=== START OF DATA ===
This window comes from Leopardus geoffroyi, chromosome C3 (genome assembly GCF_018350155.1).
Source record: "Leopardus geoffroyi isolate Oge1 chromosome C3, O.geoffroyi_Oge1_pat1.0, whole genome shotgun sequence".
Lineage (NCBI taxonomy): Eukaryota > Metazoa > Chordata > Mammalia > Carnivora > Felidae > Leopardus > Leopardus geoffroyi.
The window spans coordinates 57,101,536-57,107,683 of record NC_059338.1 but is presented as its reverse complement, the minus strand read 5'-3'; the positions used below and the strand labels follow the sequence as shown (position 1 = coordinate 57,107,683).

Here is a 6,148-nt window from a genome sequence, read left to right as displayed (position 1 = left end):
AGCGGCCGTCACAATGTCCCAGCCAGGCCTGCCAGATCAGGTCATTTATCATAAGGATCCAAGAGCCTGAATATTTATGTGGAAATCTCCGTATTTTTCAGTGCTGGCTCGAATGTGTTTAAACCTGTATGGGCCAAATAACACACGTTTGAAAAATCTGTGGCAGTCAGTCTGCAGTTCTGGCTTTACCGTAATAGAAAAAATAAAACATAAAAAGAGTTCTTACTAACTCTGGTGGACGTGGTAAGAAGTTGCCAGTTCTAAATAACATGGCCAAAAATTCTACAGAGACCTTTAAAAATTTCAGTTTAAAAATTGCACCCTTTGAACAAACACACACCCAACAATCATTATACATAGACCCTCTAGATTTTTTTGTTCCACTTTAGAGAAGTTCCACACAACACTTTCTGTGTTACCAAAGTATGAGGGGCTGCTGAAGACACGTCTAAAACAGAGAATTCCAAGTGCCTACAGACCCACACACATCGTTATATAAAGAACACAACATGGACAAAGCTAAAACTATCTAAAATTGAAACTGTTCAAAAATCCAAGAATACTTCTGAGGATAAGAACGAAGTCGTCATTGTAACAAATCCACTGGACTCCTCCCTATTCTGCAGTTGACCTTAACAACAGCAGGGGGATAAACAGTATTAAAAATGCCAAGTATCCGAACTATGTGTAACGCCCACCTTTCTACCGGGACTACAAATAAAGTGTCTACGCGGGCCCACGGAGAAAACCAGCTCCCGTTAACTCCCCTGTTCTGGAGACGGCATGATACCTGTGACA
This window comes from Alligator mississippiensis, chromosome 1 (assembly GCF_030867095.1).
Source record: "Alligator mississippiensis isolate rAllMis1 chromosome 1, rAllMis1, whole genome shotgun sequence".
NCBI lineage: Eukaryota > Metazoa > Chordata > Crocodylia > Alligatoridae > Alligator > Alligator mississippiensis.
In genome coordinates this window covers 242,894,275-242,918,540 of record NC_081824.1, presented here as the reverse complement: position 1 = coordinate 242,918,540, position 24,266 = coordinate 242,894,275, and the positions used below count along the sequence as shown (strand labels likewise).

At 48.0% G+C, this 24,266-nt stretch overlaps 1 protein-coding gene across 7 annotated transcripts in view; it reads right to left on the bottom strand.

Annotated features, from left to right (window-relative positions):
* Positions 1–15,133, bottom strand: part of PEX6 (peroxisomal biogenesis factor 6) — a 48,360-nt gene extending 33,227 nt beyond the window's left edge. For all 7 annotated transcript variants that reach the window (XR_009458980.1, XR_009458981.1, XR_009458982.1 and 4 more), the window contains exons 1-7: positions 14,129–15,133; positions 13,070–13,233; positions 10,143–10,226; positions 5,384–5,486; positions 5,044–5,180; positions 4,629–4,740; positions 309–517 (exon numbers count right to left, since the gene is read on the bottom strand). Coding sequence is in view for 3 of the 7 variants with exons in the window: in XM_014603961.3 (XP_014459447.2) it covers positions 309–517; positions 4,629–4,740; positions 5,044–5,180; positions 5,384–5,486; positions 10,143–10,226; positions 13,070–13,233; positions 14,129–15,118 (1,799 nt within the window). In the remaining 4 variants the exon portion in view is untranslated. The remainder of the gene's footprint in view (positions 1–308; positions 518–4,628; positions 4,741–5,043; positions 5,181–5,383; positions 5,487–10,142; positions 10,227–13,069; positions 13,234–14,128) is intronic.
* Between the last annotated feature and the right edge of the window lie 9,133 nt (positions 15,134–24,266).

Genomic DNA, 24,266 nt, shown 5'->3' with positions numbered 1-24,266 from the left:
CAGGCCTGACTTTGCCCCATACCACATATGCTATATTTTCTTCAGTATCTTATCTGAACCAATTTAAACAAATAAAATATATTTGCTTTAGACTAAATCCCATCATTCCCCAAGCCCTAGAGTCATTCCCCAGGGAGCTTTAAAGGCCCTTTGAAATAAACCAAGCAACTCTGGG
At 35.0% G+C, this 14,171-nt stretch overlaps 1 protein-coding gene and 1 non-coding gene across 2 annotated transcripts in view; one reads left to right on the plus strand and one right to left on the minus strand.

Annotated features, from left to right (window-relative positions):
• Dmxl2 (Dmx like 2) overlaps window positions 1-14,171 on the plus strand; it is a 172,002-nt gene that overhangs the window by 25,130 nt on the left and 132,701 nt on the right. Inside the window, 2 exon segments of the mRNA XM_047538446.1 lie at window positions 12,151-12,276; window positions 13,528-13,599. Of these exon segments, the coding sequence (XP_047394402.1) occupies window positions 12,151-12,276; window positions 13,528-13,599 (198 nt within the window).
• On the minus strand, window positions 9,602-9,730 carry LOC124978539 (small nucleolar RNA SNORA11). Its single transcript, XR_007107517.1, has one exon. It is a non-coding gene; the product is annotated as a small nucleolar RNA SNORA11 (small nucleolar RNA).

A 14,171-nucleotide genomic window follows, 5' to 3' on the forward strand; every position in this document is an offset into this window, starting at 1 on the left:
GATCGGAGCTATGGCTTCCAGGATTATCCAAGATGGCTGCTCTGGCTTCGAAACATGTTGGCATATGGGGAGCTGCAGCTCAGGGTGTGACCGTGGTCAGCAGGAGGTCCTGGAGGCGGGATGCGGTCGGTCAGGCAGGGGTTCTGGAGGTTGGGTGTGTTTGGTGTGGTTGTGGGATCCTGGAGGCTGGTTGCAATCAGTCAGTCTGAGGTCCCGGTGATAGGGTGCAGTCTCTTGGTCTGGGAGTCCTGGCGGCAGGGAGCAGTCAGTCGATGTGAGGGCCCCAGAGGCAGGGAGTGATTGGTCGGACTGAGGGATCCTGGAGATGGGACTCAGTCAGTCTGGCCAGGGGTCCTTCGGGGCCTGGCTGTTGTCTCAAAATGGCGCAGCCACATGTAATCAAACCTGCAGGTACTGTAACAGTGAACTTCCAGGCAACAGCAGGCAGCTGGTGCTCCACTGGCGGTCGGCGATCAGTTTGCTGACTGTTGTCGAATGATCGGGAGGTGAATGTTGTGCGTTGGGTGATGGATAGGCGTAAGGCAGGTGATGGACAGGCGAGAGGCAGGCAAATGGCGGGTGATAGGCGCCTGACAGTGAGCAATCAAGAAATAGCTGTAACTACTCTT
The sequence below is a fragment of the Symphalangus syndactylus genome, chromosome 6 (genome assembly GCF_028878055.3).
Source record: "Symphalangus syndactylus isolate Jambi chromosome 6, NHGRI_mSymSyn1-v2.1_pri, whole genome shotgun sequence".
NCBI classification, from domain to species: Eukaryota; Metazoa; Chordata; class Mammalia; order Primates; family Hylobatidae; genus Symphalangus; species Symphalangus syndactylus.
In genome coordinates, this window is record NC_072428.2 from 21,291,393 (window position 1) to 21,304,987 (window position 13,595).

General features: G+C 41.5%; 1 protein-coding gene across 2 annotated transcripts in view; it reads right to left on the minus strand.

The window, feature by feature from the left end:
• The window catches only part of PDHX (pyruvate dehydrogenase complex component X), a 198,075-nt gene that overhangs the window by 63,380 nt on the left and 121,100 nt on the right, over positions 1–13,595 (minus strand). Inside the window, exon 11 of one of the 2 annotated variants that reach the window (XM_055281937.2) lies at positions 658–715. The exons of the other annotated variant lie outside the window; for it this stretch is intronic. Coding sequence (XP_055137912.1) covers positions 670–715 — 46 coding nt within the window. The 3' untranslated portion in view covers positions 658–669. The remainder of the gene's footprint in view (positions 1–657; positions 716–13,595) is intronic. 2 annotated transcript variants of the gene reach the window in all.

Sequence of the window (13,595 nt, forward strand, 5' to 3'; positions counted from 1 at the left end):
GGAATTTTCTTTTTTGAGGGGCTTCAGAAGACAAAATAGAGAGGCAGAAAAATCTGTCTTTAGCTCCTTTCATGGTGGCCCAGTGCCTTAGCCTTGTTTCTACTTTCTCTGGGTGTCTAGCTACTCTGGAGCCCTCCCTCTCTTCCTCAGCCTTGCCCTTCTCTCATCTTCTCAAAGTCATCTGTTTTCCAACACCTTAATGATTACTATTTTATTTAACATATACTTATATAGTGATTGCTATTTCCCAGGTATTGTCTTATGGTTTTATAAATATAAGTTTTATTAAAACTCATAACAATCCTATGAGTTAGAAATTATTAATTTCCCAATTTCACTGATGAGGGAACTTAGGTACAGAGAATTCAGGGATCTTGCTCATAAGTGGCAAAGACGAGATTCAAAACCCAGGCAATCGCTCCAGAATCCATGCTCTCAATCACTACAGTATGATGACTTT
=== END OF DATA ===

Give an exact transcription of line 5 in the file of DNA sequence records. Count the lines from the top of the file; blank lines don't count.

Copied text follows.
Here is a 6,148-nt window from a genome sequence, read left to right as displayed (position 1 = left end):